City beach may not open until August

Large pieces of wood and debris are piled next to a loader as clean-up of the Ogdensburg beach site behind the Ogdensburg Bridge and Port Authority administrative building is underway. Christopher Lenney/The Journal

OGDENSBURG — City residents are going to have to wait a bit long for the city beach to officially open.

During the July City Council meeting Monday night, City Manager Stephen P. Jellie gave council members an update on the city beach reopening progress, saying that the city has “a little bit more work to do” in order to open the beach this summer. He projected the beach will not open until the beginning of August and that about $21,000 has been spent on the project to date.

According to an email Mr. Jellie received last week from Ronald E. Sheppard, district director for the state Department of Health Canton District Office, further water samples need to be tested. Mr. Jellie told council the city is working with an engineer and DOH personnel on another round of samples. He did not say when those water samples would be completed.

“At this time,” according to Mr. Sheppard’s email, “a permit to operate the proposed bathing beach cannot be granted, as the information submitted shows that further assessment is needed regarding water quality and clarity at the beach.”

The email also stated that some sanitary survey and design requirements set forth in the state sanitary code have not yet been met. One such example Mr. Sheppard pointed out is that the sanitary survey report does not address the two pipes adjacent to the beach — one on each side.

“These pipes are a potential pollution source influencing bathing beach water quality,” Mr. Sheppard wrote. “It is not known what the pipes transmit or how far they extend into the water.”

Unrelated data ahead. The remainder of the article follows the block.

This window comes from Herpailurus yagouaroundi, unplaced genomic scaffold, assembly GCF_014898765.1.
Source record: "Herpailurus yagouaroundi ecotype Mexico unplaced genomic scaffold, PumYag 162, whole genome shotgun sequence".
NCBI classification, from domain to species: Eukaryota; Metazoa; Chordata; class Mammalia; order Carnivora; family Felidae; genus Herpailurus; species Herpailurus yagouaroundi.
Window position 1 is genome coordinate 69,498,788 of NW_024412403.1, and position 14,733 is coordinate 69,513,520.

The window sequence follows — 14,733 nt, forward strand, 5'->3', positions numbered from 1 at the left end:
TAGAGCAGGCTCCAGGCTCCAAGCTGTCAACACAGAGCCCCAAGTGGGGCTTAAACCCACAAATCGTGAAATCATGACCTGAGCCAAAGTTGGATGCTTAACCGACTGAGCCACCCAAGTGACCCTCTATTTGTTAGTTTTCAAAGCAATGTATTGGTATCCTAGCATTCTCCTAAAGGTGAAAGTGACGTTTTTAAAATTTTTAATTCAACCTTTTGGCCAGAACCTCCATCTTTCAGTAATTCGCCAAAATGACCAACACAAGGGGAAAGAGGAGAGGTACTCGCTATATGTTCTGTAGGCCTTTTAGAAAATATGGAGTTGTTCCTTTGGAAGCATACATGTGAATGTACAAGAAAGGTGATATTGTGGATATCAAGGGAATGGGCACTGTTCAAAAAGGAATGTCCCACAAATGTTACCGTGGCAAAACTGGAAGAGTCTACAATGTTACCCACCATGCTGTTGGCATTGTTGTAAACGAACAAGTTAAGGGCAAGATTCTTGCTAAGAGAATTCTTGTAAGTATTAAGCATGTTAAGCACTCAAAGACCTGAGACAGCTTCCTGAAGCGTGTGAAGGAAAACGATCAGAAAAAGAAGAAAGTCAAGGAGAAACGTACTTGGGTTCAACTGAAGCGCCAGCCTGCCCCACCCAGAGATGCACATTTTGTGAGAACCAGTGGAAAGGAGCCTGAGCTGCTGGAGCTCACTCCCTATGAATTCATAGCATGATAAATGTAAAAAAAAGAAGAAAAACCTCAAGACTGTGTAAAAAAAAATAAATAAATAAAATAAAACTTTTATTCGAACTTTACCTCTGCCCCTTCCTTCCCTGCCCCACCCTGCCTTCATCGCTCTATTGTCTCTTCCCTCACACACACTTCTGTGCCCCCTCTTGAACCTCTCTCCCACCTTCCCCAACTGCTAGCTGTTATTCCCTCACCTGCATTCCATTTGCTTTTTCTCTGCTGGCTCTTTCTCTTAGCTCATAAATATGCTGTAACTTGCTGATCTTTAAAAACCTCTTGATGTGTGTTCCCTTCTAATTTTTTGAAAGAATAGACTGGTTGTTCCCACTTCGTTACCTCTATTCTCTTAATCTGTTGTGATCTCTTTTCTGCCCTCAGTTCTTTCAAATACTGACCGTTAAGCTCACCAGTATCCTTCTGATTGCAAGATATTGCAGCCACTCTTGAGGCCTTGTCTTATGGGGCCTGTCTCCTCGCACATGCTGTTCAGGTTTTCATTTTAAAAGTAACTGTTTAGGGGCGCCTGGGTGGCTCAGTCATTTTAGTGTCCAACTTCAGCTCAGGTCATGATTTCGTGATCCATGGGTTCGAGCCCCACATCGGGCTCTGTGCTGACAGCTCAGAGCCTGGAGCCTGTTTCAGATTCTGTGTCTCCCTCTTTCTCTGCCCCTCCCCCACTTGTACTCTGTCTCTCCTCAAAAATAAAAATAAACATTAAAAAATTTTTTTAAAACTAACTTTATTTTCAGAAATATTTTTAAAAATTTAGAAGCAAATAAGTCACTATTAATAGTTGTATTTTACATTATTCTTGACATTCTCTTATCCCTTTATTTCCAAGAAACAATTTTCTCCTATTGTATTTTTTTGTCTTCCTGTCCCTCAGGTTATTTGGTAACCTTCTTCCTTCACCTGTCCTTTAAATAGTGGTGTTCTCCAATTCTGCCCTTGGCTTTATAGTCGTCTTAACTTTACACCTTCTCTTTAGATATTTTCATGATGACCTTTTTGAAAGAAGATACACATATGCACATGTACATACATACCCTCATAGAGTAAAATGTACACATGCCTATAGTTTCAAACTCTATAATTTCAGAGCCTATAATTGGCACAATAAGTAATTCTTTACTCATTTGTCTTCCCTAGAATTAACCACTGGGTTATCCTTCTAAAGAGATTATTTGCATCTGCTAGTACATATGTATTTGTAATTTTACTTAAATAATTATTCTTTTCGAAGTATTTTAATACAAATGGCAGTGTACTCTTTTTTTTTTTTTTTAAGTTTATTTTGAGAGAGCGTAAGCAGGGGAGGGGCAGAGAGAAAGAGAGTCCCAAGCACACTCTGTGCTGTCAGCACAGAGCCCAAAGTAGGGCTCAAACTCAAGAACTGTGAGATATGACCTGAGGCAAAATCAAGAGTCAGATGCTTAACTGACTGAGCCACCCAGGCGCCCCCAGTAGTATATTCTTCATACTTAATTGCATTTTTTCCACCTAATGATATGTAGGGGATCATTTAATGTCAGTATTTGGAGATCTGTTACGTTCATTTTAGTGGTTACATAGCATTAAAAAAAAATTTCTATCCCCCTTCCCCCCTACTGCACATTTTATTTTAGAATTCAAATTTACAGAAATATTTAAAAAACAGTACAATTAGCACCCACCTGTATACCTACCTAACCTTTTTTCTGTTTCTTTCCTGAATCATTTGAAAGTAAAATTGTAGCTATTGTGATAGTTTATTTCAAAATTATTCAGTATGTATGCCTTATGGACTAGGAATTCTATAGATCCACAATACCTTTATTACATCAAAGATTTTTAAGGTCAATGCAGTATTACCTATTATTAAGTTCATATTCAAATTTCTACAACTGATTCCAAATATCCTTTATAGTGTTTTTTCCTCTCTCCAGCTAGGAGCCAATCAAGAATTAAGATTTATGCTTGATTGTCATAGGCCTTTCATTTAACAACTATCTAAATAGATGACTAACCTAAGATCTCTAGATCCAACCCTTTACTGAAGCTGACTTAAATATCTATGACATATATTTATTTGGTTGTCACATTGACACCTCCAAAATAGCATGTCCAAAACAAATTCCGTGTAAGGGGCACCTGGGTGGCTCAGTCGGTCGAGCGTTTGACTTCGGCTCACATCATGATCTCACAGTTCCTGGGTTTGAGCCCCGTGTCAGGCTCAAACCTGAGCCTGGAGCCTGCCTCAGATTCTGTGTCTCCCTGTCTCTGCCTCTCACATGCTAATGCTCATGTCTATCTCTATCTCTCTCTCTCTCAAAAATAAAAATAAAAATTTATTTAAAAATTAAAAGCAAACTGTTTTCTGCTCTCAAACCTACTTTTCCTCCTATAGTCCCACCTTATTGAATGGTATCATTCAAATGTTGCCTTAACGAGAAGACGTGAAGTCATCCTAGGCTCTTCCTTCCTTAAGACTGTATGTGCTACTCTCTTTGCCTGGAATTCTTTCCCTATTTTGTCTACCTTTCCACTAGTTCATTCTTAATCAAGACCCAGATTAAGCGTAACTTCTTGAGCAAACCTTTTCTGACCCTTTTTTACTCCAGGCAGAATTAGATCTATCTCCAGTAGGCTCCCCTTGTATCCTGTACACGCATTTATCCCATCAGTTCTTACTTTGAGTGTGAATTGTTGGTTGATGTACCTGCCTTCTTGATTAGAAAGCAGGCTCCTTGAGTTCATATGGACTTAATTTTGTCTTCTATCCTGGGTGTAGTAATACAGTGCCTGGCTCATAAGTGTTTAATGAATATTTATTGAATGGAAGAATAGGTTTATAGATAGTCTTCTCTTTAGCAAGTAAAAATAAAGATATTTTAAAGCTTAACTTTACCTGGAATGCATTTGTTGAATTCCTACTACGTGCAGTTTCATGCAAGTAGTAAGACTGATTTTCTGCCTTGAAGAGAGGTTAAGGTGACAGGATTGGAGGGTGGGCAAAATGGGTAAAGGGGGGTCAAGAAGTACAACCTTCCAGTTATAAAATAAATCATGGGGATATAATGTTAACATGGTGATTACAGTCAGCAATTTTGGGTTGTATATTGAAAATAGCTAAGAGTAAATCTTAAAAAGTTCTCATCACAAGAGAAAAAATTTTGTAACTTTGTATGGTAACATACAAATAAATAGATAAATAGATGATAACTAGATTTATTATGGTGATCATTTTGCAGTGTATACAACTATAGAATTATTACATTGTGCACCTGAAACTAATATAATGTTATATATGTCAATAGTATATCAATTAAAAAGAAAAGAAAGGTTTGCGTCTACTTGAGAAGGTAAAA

“Normally for something like this,” Mr. Jellie said of opening the beach, there is a long sample period, but “ours has been short.”

Further, Mr. Sheppard said, water clarity tests should be done at a 4-foot depth in the bathing area at a minimum of three different locations.

Regardless of the setbacks, Mr. Jellie said it is important to note that the city has been on a short timeline in opening the beach.

“I think the (state) Health Department has treated us, up to this point, fairly,” he added. “They have moved it along; this is not typical for them to move an action of this sort so quickly, but they have worked with us.”

The department has also fielded a variety of concerns made by community members, Mr. Jellie said, which has added to the delay as the department is following through on all concerns raised.

“I wish we were a little bit father along,” Mr. Jellie said, “but we have come a long way.”

City Council, during its March 24 meeting, passed a resolution setting a goal to open a city beach by July 1. The resolution, which was passed unanimously, stated that the least expensive and quickest way to achieve the July 1 goal is to reopen the former city beach on Ogdensburg Bridge and Port Authority land.

During a special meeting May 13, City Council passed a resolution to lease the land from OBPA.

The city’s lease agreement with OBPA is at a cost of $3,000. The $3,000 figure is made up of $1,000 for the security deposit, $1,000 for utilities and $1,000 to rent the land for four months at $250 a month. The beach would be open through September.

The beach was closed in 1994 when the city opened its pool. The beach was considered too small, the surrounding grounds were routinely littered with garbage and the water itself was “dismissed as stagnant and rife with oil from the big cargo ships which navigate the river,” according to a 1993 Times article on the beach closure.

The pool would remain open this summer in addition to the beach.

“If we can convince the state to stay within this timeframe,” Mr. Jellie said Monday, “I think we can get it to (open) soon; we can get the entire month of August.”

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(1) comment


The beach isnt ready? Shocker! More water samples needed? Shocker!! Potential sources of contamination? Shocker!!! I believe the public brought this to the Counsel’s attn when the beach was first proposed. If the counsel (Rishe, Skelly, Jellie) would have done some research, and looked up minutes from the meetings in 1994 (or consulted someone on the counsel in 1994) they would have found the beach was contaminated at that time, thus why the city funded the public pool. 🤦🏻‍♂️

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